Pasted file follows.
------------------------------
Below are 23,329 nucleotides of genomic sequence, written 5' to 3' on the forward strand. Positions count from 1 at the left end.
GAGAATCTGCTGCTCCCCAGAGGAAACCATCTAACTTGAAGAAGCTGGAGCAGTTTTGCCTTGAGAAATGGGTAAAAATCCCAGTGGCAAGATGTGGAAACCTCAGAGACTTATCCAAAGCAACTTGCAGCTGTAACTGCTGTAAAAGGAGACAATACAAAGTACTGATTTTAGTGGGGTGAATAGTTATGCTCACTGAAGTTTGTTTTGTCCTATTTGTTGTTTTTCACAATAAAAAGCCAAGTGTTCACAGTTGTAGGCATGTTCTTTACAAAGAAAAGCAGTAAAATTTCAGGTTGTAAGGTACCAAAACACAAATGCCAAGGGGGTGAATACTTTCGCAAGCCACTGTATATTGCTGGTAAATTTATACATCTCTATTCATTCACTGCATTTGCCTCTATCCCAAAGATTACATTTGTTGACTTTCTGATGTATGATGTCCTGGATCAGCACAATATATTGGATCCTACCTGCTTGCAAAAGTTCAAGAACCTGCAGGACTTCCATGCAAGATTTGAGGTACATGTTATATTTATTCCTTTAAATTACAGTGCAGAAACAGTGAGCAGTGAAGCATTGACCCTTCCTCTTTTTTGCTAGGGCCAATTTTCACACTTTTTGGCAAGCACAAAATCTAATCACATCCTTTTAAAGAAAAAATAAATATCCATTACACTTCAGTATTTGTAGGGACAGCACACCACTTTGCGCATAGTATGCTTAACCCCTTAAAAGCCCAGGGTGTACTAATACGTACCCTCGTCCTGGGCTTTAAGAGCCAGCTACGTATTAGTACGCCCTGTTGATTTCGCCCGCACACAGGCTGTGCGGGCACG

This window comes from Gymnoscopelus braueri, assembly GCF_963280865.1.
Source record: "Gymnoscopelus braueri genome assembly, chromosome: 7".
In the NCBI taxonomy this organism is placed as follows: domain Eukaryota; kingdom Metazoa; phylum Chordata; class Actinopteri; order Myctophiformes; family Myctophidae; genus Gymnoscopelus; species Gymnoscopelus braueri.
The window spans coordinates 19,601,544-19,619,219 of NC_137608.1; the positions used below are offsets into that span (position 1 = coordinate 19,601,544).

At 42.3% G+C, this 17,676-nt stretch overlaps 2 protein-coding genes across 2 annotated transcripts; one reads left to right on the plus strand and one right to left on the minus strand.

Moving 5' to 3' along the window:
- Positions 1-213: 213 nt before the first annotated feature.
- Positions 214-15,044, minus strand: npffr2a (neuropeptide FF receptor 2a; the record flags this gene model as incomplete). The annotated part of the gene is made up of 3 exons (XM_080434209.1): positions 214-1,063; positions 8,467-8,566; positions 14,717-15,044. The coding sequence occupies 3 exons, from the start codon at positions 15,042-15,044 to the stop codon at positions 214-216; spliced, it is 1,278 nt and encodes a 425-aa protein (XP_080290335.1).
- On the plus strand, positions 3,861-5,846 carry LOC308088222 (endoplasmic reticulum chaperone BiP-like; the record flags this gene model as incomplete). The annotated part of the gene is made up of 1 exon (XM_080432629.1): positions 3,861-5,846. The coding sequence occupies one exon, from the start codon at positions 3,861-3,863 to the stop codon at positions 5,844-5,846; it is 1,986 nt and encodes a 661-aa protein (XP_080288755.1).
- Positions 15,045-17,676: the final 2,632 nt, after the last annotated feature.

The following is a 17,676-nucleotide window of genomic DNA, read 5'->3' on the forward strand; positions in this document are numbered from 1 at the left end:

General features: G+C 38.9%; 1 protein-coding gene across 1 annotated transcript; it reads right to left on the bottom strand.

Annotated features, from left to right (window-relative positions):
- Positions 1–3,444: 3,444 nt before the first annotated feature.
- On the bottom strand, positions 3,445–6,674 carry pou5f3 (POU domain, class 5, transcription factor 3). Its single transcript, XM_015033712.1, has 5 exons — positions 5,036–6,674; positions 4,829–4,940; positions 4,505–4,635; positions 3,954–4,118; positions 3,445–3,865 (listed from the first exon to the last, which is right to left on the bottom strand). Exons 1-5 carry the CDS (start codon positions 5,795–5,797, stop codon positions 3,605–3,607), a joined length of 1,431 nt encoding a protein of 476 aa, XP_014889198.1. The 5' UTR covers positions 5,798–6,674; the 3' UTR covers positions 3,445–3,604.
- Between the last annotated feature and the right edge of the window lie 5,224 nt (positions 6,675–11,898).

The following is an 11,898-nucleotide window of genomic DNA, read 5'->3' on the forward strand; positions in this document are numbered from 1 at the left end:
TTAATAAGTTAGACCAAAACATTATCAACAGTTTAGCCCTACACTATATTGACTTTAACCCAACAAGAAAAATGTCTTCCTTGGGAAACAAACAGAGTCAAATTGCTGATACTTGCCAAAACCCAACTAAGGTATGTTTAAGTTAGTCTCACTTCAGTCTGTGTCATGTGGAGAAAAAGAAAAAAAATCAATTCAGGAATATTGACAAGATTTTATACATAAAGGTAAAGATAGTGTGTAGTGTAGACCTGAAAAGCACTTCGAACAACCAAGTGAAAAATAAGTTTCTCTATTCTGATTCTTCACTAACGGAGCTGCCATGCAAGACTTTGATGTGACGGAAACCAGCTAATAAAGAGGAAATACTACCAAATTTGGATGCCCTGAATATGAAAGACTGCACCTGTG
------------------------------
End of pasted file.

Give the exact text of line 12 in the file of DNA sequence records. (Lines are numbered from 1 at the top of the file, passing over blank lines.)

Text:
- Positions 15,045-17,676: the final 2,632 nt, after the last annotated feature.